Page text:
White wines are made by pressing the grapes gently to extract only the juice. Minimising contact between the skin and the juice typically creates a light-hued wine with plenty of freshness. Richer and more complex white wines are usually made by fermenting the juice in oak barrels or leaving the wine to mature on the lees or yeast cells. Depending on the desired style, white wines may be bottled young or aged in oak barrels or in neutral stainless steel tanks. Dry white wines pair especially well with fresh seafood, grilled fish, salads, spicy Asian curries, and chicken dishes.
Key White Wine Regions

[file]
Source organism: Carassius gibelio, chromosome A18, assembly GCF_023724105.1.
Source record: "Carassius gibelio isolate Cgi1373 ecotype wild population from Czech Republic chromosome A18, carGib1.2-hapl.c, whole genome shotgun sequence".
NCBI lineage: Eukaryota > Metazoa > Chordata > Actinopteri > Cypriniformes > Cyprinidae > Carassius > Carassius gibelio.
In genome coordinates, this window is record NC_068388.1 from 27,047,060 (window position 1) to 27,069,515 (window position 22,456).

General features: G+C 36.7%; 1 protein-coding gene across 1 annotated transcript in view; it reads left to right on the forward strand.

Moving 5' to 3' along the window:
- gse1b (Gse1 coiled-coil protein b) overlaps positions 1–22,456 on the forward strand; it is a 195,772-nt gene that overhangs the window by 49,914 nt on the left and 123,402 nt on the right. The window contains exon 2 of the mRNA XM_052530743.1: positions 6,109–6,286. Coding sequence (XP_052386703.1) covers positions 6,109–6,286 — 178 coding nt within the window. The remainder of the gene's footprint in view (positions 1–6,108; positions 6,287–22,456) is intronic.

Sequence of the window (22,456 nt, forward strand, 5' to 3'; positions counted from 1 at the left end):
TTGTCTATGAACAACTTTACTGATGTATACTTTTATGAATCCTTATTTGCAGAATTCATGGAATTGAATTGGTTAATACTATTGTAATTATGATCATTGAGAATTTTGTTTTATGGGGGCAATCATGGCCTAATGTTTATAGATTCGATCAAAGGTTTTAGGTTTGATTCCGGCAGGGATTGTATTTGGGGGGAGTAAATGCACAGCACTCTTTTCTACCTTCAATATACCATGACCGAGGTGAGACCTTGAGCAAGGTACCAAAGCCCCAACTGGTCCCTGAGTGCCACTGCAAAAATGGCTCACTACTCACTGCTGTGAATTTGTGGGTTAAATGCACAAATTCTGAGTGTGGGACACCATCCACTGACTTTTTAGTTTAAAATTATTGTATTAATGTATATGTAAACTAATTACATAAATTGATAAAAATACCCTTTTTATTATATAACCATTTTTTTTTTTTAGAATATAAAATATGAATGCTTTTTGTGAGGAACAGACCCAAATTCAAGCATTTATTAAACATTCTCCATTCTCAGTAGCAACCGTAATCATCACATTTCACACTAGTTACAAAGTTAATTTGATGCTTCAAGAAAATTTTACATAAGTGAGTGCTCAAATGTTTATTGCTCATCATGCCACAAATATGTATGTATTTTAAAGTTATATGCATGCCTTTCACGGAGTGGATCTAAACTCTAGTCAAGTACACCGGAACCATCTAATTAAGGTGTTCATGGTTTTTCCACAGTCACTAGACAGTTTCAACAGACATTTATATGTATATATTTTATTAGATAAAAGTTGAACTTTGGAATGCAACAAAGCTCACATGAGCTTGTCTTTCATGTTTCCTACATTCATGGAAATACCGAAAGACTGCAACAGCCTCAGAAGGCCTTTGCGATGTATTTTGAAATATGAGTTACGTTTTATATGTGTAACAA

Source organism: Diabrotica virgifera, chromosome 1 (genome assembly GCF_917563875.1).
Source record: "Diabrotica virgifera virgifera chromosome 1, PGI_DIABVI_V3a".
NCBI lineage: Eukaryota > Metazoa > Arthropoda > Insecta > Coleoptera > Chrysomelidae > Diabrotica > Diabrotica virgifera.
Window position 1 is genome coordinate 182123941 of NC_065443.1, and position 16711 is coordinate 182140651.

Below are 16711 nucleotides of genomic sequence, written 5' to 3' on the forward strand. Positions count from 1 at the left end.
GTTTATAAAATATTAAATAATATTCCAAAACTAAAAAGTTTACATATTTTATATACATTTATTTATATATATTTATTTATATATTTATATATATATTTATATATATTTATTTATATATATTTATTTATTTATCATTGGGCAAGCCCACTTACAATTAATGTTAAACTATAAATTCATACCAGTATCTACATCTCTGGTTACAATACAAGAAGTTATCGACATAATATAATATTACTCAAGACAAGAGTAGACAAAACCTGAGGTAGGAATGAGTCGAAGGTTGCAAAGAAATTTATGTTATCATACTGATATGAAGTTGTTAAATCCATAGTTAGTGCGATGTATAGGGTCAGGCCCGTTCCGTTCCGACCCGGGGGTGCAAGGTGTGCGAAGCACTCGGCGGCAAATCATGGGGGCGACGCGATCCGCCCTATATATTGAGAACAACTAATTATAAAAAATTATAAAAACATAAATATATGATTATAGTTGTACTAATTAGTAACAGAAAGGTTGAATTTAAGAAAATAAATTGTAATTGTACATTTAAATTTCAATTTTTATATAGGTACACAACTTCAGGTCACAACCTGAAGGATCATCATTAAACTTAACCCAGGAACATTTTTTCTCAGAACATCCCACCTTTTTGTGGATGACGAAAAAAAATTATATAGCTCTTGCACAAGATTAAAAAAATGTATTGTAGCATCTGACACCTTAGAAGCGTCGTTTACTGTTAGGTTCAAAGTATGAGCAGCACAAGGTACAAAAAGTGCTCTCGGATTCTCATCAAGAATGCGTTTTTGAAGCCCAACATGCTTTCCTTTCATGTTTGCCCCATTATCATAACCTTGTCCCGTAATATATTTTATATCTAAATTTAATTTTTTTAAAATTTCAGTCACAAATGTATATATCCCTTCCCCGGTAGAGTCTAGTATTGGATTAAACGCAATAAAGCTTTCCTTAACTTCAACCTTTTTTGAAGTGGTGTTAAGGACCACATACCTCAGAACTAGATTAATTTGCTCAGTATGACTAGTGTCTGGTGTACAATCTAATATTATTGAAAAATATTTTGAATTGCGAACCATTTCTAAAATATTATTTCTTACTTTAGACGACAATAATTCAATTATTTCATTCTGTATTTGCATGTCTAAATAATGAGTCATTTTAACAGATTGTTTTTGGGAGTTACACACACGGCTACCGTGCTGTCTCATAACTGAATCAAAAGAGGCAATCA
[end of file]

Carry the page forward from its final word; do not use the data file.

Famous white wine regions include Burgundy in France which is known for its elegant Chardonnay and Bordeaux which produces stunning white blends. White grape varieties generally tend to grow better in cooler regions, which is why Germany, Austria and Alsace are especially known for their crisp Riesling and Gruner Veltliner whites. California has a reputation for producing powerful oaky Chardonnay, while New Zealand is known for its distinctive gooseberry-flavoured Sauvignon Blanc.
White Wine Grape Varieties
White wines are normally made from white grapes, although it is also possible to press black grapes in order to extract light-coloured juice which can then be made into a white wine. The most important international types of white wine varieties are Chardonnay, Sauvignon Blanc, Chenin Blanc, Pinot Grigio, and Riesling. There are also many popular indigneous white wine grapes like Albarino or Alvarinho in Spain and Portugal, Furmint in Hungary, and Trebbiano and Fiano in Italy.
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